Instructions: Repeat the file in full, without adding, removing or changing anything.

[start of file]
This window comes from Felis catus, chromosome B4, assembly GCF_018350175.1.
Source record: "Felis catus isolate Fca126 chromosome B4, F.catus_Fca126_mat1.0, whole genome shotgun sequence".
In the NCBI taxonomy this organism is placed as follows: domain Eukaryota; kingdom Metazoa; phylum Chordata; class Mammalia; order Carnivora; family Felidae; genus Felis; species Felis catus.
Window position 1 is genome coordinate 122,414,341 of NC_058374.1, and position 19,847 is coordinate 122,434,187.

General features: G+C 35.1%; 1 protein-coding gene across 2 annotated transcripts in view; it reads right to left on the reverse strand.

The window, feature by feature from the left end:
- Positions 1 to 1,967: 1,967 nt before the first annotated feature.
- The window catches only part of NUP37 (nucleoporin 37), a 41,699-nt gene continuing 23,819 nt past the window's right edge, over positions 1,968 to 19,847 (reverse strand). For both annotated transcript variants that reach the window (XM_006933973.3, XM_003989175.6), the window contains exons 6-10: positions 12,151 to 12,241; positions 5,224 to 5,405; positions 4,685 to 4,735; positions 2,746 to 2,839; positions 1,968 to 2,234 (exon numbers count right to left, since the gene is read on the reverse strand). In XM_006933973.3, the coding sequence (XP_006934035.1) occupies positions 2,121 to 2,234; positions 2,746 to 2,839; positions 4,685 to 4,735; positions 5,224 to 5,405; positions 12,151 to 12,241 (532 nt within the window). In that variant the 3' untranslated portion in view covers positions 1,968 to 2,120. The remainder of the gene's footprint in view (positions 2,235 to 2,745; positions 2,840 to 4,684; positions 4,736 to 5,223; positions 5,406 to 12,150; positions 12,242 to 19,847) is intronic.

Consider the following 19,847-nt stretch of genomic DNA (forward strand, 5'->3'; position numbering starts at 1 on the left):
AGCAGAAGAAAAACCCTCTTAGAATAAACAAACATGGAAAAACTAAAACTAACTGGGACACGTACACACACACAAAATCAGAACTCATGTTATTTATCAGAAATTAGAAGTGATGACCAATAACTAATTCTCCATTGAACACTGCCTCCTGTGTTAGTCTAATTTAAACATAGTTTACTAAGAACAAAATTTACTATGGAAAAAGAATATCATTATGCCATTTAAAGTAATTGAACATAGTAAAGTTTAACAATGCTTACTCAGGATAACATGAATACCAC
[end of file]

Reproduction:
This window comes from Felis catus, chromosome B4, assembly GCF_018350175.1.
Source record: "Felis catus isolate Fca126 chromosome B4, F.catus_Fca126_mat1.0, whole genome shotgun sequence".
In the NCBI taxonomy this organism is placed as follows: domain Eukaryota; kingdom Metazoa; phylum Chordata; class Mammalia; order Carnivora; family Felidae; genus Felis; species Felis catus.
Window position 1 is genome coordinate 122,414,341 of NC_058374.1, and position 19,847 is coordinate 122,434,187.

General features: G+C 35.1%; 1 protein-coding gene across 2 annotated transcripts in view; it reads right to left on the reverse strand.

The window, feature by feature from the left end:
- Positions 1 to 1,967: 1,967 nt before the first annotated feature.
- The window catches only part of NUP37 (nucleoporin 37), a 41,699-nt gene continuing 23,819 nt past the window's right edge, over positions 1,968 to 19,847 (reverse strand). For both annotated transcript variants that reach the window (XM_006933973.3, XM_003989175.6), the window contains exons 6-10: positions 12,151 to 12,241; positions 5,224 to 5,405; positions 4,685 to 4,735; positions 2,746 to 2,839; positions 1,968 to 2,234 (exon numbers count right to left, since the gene is read on the reverse strand). In XM_006933973.3, the coding sequence (XP_006934035.1) occupies positions 2,121 to 2,234; positions 2,746 to 2,839; positions 4,685 to 4,735; positions 5,224 to 5,405; positions 12,151 to 12,241 (532 nt within the window). In that variant the 3' untranslated portion in view covers positions 1,968 to 2,120. The remainder of the gene's footprint in view (positions 2,235 to 2,745; positions 2,840 to 4,684; positions 4,736 to 5,223; positions 5,406 to 12,150; positions 12,242 to 19,847) is intronic.

Consider the following 19,847-nt stretch of genomic DNA (forward strand, 5'->3'; position numbering starts at 1 on the left):
AGCAGAAGAAAAACCCTCTTAGAATAAACAAACATGGAAAAACTAAAACTAACTGGGACACGTACACACACACAAAATCAGAACTCATGTTATTTATCAGAAATTAGAAGTGATGACCAATAACTAATTCTCCATTGAACACTGCCTCCTGTGTTAGTCTAATTTAAACATAGTTTACTAAGAACAAAATTTACTATGGAAAAAGAATATCATTATGCCATTTAAAGTAATTGAACATAGTAAAGTTTAACAATGCTTACTCAGGATAACATGAATACCAC